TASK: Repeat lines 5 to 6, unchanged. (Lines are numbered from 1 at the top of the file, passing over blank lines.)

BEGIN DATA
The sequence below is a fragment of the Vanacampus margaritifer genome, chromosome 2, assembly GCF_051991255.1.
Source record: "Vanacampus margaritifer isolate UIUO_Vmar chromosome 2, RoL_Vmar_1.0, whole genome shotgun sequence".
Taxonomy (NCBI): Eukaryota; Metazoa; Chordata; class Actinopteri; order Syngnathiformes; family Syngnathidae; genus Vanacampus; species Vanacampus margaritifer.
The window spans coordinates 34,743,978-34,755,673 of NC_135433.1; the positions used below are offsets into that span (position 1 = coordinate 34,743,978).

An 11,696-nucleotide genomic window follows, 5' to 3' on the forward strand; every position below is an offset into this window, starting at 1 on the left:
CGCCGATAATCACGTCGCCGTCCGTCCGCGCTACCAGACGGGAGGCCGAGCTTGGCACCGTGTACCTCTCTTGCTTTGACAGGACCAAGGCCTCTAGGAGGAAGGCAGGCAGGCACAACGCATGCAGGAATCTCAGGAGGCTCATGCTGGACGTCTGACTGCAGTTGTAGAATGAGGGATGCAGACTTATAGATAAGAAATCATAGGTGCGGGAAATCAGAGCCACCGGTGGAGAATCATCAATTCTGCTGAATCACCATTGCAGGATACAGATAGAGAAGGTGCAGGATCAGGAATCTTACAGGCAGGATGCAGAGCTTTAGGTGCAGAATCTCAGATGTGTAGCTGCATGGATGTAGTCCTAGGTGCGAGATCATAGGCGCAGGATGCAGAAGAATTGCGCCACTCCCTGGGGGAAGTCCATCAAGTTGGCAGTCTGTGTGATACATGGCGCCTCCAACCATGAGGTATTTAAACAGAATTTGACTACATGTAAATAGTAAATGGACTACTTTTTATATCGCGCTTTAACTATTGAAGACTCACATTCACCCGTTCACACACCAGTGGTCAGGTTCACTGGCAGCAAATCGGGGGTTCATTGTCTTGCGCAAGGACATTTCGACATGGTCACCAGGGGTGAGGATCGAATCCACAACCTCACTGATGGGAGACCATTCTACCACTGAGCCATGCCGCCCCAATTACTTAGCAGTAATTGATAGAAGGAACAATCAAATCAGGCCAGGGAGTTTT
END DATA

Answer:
An 11,696-nucleotide genomic window follows, 5' to 3' on the forward strand; every position below is an offset into this window, starting at 1 on the left:
CGCCGATAATCACGTCGCCGTCCGTCCGCGCTACCAGACGGGAGGCCGAGCTTGGCACCGTGTACCTCTCTTGCTTTGACAGGACCAAGGCCTCTAGGAGGAAGGCAGGCAGGCACAACGCATGCAGGAATCTCAGGAGGCTCATGCTGGACGTCTGACTGCAGTTGTAGAATGAGGGATGCAGACTTATAGATAAGAAATCATAGGTGCGGGAAATCAGAGCCACCGGTGGAGAATCATCAATTCTGCTGAATCACCATTGCAGGATACAGATAGAGAAGGTGCAGGATCAGGAATCTTACAGGCAGGATGCAGAGCTTTAGGTGCAGAATCTCAGATGTGTAGCTGCATGGATGTAGTCCTAGGTGCGAGATCATAGGCGCAGGATGCAGAAGAATTGCGCCACTCCCTGGGGGAAGTCCATCAAGTTGGCAGTCTGTGTGATACATGGCGCCTCCAACCATGAGGTATTTAAACAGAATTTGACTACATGTAAATAGTAAATGGACTACTTTTTATATCGCGCTTTAACTATTGAAGACTCACATTCACCCGTTCACACACCAGTGGTCAGGTTCACTGGCAGCAAATCGGGGGTTCATTGTCTTGCGCAAGGACATTTCGACATGGTCACCAGGGGTGAGGATCGAATCCACAACCTCACTGATGGGAGACCATTCTACCACTGAGCCATGCCGCCCCAATTACTTAGCAGTAATTGATAGAAGGAACAATCAAATCAGGCCAGGGAGTTTT